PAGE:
On Wednesday the 15th of July, a video of Uncle Pare Tureia sharing his earliest memories of cooking with his Manutuke nannies, in his kitchen, went viral. Recipes of paraoa koroua, chicken and vegetable crock pot stew, with kumara and pumpkin sourced from the Jones whanau mara kai, a cake with passionfruit and tamarillo sauce, were a few of the many examples of the cooking with flair ‘trade secrets, that he learned from his aunties and nannies, which he shared across the internet. Uncle Pare spoke about the relationship between sourcing kai from our own mara and kapata kai, cooking simply with a couple of staple ingredients, and the piece de resistance being the cooks individual twist, these along with the memories invoked by each and every dish, are the quintessential secret to Manutuke cooking. This video sat alongside a Matariki promotional video featuring the Stewart whanau, spending quality family time, fire-side by the Waipaoa river-mouth, on a chilly but stunningly beautiful Turanga evening. A strong message of celebration, of reconnecting and bonding as whanau, hapu, and iwi, of bountiful harvest, of resilience and preservation of tikanga and traditions, of remembering those who passed, of a taiao in a state of recovery and renewal and the energy that generates for our own regeneration. We are grateful for all that Matariki represents and most particularly for the time to reflect and reset our compass.
Uncle Pare at home, Gisborne.
Photo by Norm Heke, June 2020 / Te Papa.
Hāmokorau | The Temple of a Hundred Spirits provided another platform to showcase the rich, deep and broad Toi tradition that we come of. Rongowhakaata carver Tiopira Rauna led a conversation on Hamokorau, presenting his personal perspective and position through showing a fantastic lineage of Identity (Tuakiritanga). He described Hāmokorau, the ancient Whare pungawerewere as, “The Temple of a Hundred Spirits”, the source-code for many carvers including tohunga whakairo Raharuhi Rukupo. Much of this korero was new, provocative and enlightening to a captivated audience.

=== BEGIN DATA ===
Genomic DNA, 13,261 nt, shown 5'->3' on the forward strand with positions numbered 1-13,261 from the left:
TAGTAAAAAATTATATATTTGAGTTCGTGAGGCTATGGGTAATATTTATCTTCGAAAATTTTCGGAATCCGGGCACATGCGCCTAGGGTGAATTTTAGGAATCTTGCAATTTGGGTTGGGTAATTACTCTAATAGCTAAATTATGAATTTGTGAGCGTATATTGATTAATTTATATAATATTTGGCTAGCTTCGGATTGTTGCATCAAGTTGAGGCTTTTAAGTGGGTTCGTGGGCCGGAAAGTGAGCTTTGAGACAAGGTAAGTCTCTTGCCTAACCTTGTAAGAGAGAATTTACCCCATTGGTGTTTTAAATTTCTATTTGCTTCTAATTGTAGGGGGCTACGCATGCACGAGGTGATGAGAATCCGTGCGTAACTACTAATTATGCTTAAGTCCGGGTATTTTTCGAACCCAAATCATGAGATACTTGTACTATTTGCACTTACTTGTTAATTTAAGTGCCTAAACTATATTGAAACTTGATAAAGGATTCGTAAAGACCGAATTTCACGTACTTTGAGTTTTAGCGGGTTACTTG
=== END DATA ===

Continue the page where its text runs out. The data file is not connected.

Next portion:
The celebrations led into the weekend with Toi Tuku Iho, a platform showcasing a group of up and coming local Mana Whenua artists alongside, Rongowhakaata artists, Tanith Wilson – carver, Lewis Whaitiri and David Jones – weavers. These three artists kept their audiences transfixed with their innovative and visionary Toi approach and their adept skills and passion for the arts, for our traditions and their ability to share those stories.
Photo by Jo Moore/Te Papa, July 2020
Te Reo o te Kainga –featured Waven & Te Hurutea Hapi, Raiha Moetara and Ahi-Rana Amai, who artfully shared their performing talents, captivating audiences with their sweet voices emanating out from Te Hau ki Turanga. Their performances were both spiritually and physically uplifting for the multitude of visitors at Te Papa during this period. Phagan Ria ably assisted the Te Papa Public Programming team, with hospitality support throughout the week.
Our Matariki week in Manutuke and at Te Papa provides Rongowhakaata and Te Papa with an opportunity to grow and enhance our capacity and capability to collaborate in genuine and meaningful ways that result in benefits for both parties and the audiences we are able to share. The week also provided a wonderful and opportunity for Rongowhakaata artists, taura here and whanau to come together, learn from each other and celebrate our unique contribution to Aotearoa’s 2020 acknowledgement of Matariki.
Photo by Jo Moore/Te Papa, July 2020